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NUCLEAR GUARDIANSHIP FORUM, On The Responsible Care of Radioactive Materials,
Issue # 3, Spring 1994, p. 12.


Proposal by Nuclear Information and Resources Service

The goal in radioactive waste management must be to isolate human-made radioactive materials from the environment for their entire hazardous life. Since there is no safe threshold of exposure to ionizing radiation, all unnecessary exposures should be avoided.

The material must decay to radioactive levels indistinguishable from (not in addition to) original background, as determined by using appropriate sampling techniques and the best available, appropriate detection instrumentation properly calibrated and set at the most sensitive setting.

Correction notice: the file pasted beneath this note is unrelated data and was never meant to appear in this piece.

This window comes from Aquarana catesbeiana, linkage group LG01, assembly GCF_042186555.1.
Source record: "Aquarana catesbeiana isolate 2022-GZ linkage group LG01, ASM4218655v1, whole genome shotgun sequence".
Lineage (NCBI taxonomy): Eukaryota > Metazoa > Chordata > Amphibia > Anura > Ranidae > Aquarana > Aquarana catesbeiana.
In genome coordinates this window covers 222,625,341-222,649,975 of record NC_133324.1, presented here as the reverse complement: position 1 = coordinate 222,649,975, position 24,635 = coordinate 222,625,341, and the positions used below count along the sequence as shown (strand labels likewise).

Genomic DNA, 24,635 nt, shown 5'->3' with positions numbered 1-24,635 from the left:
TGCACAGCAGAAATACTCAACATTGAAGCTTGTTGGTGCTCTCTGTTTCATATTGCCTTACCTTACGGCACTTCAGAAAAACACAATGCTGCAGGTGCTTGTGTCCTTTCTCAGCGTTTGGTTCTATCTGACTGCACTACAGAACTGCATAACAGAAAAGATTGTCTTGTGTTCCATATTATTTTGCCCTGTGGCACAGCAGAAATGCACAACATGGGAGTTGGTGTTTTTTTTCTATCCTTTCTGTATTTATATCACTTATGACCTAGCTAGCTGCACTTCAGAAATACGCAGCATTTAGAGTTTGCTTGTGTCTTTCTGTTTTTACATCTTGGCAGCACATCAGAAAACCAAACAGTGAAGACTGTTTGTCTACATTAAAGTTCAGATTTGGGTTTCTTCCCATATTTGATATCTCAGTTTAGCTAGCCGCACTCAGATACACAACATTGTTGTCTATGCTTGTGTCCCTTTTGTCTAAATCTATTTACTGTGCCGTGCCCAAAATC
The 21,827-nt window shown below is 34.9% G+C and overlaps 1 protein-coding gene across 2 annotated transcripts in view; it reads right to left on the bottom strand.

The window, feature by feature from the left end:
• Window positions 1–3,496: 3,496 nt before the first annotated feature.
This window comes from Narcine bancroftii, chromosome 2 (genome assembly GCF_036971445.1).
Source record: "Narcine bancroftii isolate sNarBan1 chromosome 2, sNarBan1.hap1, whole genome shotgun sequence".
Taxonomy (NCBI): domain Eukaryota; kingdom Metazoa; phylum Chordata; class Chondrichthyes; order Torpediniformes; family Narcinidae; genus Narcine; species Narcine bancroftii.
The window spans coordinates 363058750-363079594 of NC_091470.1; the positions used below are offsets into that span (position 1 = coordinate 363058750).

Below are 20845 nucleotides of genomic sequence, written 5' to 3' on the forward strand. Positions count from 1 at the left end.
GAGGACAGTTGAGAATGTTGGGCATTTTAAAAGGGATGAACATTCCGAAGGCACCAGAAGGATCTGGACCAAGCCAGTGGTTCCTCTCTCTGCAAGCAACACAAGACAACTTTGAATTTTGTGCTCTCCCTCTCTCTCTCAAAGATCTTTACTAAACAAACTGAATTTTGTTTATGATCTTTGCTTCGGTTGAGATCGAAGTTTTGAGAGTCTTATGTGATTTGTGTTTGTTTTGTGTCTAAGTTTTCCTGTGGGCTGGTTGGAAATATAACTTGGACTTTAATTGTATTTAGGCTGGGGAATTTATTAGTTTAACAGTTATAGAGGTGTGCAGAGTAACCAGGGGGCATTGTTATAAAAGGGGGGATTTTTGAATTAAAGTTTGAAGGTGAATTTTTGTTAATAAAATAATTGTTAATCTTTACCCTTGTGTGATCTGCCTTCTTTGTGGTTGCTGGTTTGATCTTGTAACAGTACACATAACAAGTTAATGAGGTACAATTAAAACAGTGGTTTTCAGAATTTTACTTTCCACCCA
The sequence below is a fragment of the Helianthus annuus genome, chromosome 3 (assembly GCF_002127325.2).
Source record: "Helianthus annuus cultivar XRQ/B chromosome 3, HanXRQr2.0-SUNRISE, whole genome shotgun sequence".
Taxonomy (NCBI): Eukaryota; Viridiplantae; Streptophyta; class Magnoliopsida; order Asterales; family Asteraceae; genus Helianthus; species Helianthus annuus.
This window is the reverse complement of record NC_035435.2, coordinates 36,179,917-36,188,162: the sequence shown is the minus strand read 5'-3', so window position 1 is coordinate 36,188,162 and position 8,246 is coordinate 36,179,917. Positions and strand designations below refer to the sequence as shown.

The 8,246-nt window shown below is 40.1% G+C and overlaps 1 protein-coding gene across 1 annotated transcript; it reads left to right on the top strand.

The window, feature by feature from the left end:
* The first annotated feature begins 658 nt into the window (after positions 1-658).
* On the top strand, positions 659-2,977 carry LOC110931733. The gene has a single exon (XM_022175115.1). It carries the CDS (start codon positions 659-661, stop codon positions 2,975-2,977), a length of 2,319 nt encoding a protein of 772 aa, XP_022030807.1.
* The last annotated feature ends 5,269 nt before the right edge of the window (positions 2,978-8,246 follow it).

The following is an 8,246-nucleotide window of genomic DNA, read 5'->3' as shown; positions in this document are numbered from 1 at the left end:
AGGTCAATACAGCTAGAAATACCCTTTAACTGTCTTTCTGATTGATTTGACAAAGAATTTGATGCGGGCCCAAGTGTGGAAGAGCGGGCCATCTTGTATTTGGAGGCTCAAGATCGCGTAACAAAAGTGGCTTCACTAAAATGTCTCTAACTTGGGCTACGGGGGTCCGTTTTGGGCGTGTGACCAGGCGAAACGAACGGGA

The general rule is that 10 to 20 half-lives is the hazardous life of radioactive materials, because in that time the material decays to about a thousandth to a millionth of the original amount [of radioactivity]. In some cases, depending upon the original amount of radioactivity in the material, 20 or more half-lives may be required for the material to reach levels that are indistinguishable from original background. The need for 20 half-lives or more generally will apply to highly concentrated wastes such a those from nuclear power plants and not to medical waste.

For information contact: Nuclear Information and Resources Service (NIRS), 1424 16th St. NW, Suite 404, Washington, DC 20036 USA. tel: 202/328-0002, fax: 202/462-2193.